We believe that these cases follow, almost necessarily, from Section 2-401(a)’s delegation of power to the board to oversee the management of the corporation’s business and affairs and are relevant in the shareholder-proposal context. We emphatically reject any claim that the board of a Maryland corporation has a legal obligation to implement a shareholder-approved precatory proposal or respond in any particular way to a director nominee failing to receive majority support or to a failed Say-On-Pay vote.*
Policies at Proxy Advisory Services
Institutional Shareholder Services Inc. (“ISS”) will consider recommending against committee members or the entire board if the board fails to act on even just one shareholder proposal that received the support of a majority of the votes cast in the previous year. If the board does not implement such a proposal, ISS will examine, among other things, the outreach efforts of the board, any disclosure regarding why the proposal was not implemented, the subject matter of the proposal, the level of support for and opposition to the proposal in past meetings, action taken by the board in response to the vote (including engagement with shareholders) and the continuation of the underlying issue as a voting item on the ballot. Despite the fact that ISS says its evaluation is case by case, we are not aware of any instance where a board decided not to implement a majority shareholder-approved proposal and ISS did not subsequently follow with a recommendation against the incumbent nominees.
The default standard under the MGCL provides that nominees for election as a director are elected by a plurality of votes cast. Thus, in an uncontested election, all nominees will be reelected. However, most public companies have adopted some form of majority voting. This typically entails (a) a bylaw provision requiring that, in an uncontested election, each nominee for election as a director must receive a majority of all votes cast for or against (or withheld as to) that nominee and (b) a bylaw or, more typically, a corporate governance guideline (or policy), requiring that an incumbent nominee who fails to receive the requisite majority vote in an uncontested election but who, under state law, continues to serve must offer his or her resignation to the nominating and governance committee of the board of directors, which will recommend to the board whether to accept or reject the offer to resign.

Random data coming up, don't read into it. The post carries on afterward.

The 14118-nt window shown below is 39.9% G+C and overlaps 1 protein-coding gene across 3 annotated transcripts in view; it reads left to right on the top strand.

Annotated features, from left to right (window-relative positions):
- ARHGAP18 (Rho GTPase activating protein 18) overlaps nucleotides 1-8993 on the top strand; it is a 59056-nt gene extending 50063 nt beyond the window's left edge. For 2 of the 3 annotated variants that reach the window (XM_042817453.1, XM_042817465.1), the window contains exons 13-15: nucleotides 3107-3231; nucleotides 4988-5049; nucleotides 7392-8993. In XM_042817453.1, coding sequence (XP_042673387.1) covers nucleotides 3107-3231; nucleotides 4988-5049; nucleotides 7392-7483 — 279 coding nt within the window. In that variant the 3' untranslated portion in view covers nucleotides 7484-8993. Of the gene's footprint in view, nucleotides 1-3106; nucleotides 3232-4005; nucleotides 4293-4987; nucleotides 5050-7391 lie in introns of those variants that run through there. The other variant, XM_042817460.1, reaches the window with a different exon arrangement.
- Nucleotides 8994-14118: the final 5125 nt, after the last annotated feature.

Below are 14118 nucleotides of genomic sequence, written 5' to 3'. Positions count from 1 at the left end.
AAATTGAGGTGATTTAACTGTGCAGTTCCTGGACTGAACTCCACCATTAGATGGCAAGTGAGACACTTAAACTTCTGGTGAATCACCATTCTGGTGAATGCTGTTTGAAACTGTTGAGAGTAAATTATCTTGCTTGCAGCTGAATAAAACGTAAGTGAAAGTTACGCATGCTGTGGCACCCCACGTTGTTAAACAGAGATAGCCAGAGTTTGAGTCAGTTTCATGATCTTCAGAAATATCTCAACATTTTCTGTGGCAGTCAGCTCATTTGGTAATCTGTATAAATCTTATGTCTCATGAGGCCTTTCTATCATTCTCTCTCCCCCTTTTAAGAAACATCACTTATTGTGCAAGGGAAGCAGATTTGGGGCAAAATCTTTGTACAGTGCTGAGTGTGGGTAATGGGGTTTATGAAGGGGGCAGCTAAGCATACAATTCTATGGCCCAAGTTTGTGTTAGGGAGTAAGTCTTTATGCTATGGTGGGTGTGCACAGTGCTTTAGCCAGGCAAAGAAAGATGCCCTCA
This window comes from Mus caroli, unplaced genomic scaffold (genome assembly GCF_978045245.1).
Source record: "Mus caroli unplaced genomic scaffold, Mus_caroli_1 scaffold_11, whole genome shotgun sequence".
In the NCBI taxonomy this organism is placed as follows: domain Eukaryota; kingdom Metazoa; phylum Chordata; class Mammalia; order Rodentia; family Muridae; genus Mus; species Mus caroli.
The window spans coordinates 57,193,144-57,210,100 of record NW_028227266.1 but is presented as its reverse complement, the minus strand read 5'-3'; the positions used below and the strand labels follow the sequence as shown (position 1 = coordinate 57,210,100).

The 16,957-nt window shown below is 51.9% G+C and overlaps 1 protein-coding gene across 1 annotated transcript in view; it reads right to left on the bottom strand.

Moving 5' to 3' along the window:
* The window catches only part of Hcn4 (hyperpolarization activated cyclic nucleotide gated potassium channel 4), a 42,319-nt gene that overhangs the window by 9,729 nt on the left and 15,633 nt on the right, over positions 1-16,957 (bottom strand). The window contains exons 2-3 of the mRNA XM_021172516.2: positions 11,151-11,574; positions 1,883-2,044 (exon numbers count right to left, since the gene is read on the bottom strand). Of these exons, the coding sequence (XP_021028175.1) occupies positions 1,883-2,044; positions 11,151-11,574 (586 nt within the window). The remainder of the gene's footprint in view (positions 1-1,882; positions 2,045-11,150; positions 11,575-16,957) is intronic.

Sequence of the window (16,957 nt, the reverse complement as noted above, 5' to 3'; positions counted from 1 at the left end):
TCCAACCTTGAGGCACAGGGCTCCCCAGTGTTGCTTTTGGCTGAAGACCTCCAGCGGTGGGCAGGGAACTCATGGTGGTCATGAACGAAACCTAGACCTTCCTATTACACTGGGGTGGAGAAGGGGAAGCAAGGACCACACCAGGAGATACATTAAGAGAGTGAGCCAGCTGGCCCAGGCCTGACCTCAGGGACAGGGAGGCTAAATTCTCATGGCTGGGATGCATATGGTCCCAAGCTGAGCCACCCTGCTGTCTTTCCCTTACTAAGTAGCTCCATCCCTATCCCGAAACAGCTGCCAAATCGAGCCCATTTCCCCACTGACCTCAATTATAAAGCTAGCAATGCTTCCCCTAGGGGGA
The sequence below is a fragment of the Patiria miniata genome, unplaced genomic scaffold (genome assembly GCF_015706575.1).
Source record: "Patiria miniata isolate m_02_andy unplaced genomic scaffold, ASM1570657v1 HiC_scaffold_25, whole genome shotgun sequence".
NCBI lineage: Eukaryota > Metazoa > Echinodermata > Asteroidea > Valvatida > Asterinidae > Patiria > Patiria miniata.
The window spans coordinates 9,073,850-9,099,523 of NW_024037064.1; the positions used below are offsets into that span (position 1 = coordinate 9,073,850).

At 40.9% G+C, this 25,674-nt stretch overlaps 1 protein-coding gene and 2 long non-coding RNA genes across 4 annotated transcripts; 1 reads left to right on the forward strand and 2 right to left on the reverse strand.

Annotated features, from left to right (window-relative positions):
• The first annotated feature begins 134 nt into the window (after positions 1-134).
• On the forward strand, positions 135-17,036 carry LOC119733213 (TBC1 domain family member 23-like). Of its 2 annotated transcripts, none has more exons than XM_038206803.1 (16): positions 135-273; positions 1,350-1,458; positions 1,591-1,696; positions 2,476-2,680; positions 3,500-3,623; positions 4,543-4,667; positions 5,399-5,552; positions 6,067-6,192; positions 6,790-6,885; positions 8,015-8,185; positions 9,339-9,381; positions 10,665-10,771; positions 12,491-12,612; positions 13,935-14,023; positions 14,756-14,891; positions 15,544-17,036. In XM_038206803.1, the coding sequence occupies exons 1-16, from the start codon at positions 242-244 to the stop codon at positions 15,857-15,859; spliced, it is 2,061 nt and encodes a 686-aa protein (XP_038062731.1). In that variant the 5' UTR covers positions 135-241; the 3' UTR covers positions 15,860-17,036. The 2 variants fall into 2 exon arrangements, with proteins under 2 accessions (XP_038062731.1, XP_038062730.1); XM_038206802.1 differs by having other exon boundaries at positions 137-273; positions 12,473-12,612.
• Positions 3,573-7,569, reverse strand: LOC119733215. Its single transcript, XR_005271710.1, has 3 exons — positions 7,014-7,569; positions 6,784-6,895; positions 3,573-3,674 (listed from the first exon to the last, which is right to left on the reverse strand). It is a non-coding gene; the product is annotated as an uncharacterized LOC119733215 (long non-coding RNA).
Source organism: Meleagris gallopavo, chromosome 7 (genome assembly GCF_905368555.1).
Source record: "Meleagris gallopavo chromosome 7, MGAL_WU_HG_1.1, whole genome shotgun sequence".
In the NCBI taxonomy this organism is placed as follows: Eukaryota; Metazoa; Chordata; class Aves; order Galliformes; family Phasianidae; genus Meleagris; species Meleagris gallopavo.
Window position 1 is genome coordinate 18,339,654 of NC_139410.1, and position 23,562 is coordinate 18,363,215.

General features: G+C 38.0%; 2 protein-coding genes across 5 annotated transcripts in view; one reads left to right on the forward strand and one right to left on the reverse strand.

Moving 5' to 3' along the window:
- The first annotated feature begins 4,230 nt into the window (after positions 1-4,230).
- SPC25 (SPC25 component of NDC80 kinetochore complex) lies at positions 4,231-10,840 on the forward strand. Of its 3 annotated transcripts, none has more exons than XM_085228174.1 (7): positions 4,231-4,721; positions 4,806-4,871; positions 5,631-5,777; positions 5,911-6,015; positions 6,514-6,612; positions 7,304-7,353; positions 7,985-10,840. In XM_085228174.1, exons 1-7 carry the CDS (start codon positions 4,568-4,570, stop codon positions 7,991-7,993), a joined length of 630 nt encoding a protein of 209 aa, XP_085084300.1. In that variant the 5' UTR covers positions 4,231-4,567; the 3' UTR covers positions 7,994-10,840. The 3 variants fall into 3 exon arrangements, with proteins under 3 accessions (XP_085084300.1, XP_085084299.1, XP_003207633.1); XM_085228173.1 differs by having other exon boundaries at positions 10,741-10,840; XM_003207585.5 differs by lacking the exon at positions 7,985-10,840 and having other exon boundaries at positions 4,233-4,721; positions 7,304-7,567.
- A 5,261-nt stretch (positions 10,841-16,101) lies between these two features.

At companies with majority voting, incumbent nominees failing to receive a majority of votes cast remains rare, but it does happen a handful of times each year. ISS will consider recommending against committee members or the entire board if “at the previous board election, any director received more than 50 percent withhold/against votes of the shares cast and the company has failed to address the issues(s) that caused the high withhold/against vote.” Despite ISS’s assertion that its evaluation is case by case, we are not aware of any instance where a board decided to not accept a director’s offer to resign or did not make a change in its policies relating to the low support and ISS did not subsequently follow with a recommendation against the incumbent nominees.
ISS states that it will vote “case by case” on compensation committee members if the previous Say-On-Pay vote “received less than 70 percent of the votes cast.” ISS expects “the highest degree of responsiveness” if the “support level was less than 50 percent.” When making a voting recommendation, ISS says it will consider a company’s disclosure of (i) its engagement efforts, (ii) dissident stockholder’s concerns and (iii) specific and meaningful actions taken to address stockholders’ concerns. ISS will also examine recent compensation actions taken by the company, whether the issue is recurring or isolated, and the company’s ownership structure. In our experience, if the prior Say-On-Pay vote was not approved with at least majority support, ISS will almost certainly recommend against incumbent compensation committee members at the following annual meeting unless the company can disclose changes, satisfactory to ISS, made to the compensation program in response to the vote. Merely disclosing outreach efforts in these situations would likely not be enough.